There is a flip-side to that, though: The benefits are astounding for anyone who knows how to navigate the system.
Example? My father retired 3 years ago from the VA as a biomed engineer. His pay wasn't that great (though in Arkansas it was well above average given local cost-of-living). The real benefits came in when he was able to 'buy up' a full military retirement from his tour in Vietnam, add his full 30+ year retirement from the VA, and now pulls in something like $6k/mo in pensions after taxes... and this is *before* counting his rather massive 401k that still sits untapped. Oh, and he gets full medical/dental/vision benefits, paid-for.
Dunno about you, but the only way I can think of to get something similar is either to build your own business and sell it for a huge pile of cash, or spend an inordinate amount of time as a day-trader in your off-hours.
The closest I came to working for any government outside of military service was as a teacher (then later as a professor)... again, the pay wasn't the greatest, but the benefits were jaw-dropping (healthcare/vision/dental? free with ridiculously low co-pays. Before the tech school I taught at became a state college, I had three months off each year *with pay* - they had merely averaged my salary over 12 months. Even though I had only worked there six years, I'm still entitled to a small pro-rated pension from the state whenever I decide to retire since I was there at least 5 yrs.)
Notice that I never even mentioned the hours. Overtime is rare unless you're hourly and really want the extra dosh. Your day begins at 7-8am, and ends at 4pm - if that.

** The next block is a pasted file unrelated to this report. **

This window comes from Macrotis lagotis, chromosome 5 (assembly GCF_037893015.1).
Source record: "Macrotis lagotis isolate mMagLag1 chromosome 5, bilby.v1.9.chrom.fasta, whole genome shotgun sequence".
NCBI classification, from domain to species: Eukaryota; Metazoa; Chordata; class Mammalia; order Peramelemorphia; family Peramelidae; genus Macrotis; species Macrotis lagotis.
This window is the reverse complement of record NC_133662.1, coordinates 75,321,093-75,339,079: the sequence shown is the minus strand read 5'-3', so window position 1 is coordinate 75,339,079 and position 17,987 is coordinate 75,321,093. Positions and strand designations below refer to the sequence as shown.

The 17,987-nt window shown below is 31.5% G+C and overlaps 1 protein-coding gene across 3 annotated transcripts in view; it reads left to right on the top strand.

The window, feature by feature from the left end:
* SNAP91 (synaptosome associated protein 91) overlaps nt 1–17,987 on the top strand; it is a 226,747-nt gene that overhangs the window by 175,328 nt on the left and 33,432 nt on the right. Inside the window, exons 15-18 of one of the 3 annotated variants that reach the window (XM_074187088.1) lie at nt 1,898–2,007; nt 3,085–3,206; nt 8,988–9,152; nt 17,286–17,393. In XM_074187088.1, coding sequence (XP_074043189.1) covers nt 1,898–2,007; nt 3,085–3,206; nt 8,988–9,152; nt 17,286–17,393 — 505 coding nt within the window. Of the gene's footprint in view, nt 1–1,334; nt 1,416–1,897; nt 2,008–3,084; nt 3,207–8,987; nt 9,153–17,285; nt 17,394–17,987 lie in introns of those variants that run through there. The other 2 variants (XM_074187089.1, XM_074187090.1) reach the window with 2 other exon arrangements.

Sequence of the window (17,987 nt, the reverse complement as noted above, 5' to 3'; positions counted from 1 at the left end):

Also notice that as long as you never go into management, it's almost impossible for a federal employee to get fired or laid-off, even if you're a total fuck-up; that tends to appeal to the less competent among us. Even at the state level, I often stood with a dropped jaw as my two 'colleagues' demonstrated massive incompetence at CS, yet taught it (example? Every student workstation they had came with a public IP addy w/ no firewalls or proxy present, and they *all* ran Windows NT 4, then Win2k/XP. I was the lone *NIX teacher, but even on the infrastructure level, I never put up with that shit - one public IP addy fed the whole room nicely. My colleagues had to completely re-image their classrooms once every two days or so, mostly due to infections and zombification - and I had to build the imaging server for them, else they would have bought some expensive-assed 3rd-party solution to do it :/ I think you get the idea from there...)
Long story short? Yeah, civil service pay sucks, but it is a nice racket for those who want to get a whole lot for very little effort. You have to really love paper, though.